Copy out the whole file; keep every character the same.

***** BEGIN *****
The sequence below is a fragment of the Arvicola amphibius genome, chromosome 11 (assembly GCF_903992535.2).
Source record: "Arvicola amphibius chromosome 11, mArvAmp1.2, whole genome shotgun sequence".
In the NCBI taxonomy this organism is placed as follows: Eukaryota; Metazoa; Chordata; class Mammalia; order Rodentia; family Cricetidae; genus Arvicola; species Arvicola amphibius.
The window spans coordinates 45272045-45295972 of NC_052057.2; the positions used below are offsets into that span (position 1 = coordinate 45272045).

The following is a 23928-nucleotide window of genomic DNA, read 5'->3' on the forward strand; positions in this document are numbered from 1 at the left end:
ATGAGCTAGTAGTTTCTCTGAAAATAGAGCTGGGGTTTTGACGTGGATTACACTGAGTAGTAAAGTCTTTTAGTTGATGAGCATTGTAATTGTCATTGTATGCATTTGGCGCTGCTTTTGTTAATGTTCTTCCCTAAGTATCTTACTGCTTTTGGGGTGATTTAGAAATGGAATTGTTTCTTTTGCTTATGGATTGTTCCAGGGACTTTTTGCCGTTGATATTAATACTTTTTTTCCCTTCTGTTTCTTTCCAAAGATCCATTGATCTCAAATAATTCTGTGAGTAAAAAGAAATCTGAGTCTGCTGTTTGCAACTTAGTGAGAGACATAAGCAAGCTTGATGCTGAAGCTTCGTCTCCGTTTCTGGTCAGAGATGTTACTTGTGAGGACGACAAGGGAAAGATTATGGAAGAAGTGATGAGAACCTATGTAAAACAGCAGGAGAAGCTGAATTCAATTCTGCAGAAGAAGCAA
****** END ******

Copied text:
The sequence below is a fragment of the Arvicola amphibius genome, chromosome 11 (assembly GCF_903992535.2).
Source record: "Arvicola amphibius chromosome 11, mArvAmp1.2, whole genome shotgun sequence".
In the NCBI taxonomy this organism is placed as follows: Eukaryota; Metazoa; Chordata; class Mammalia; order Rodentia; family Cricetidae; genus Arvicola; species Arvicola amphibius.
The window spans coordinates 45272045-45295972 of NC_052057.2; the positions used below are offsets into that span (position 1 = coordinate 45272045).

The following is a 23928-nucleotide window of genomic DNA, read 5'->3' on the forward strand; positions in this document are numbered from 1 at the left end:
ATGAGCTAGTAGTTTCTCTGAAAATAGAGCTGGGGTTTTGACGTGGATTACACTGAGTAGTAAAGTCTTTTAGTTGATGAGCATTGTAATTGTCATTGTATGCATTTGGCGCTGCTTTTGTTAATGTTCTTCCCTAAGTATCTTACTGCTTTTGGGGTGATTTAGAAATGGAATTGTTTCTTTTGCTTATGGATTGTTCCAGGGACTTTTTGCCGTTGATATTAATACTTTTTTTCCCTTCTGTTTCTTTCCAAAGATCCATTGATCTCAAATAATTCTGTGAGTAAAAAGAAATCTGAGTCTGCTGTTTGCAACTTAGTGAGAGACATAAGCAAGCTTGATGCTGAAGCTTCGTCTCCGTTTCTGGTCAGAGATGTTACTTGTGAGGACGACAAGGGAAAGATTATGGAAGAAGTGATGAGAACCTATGTAAAACAGCAGGAGAAGCTGAATTCAATTCTGCAGAAGAAGCAA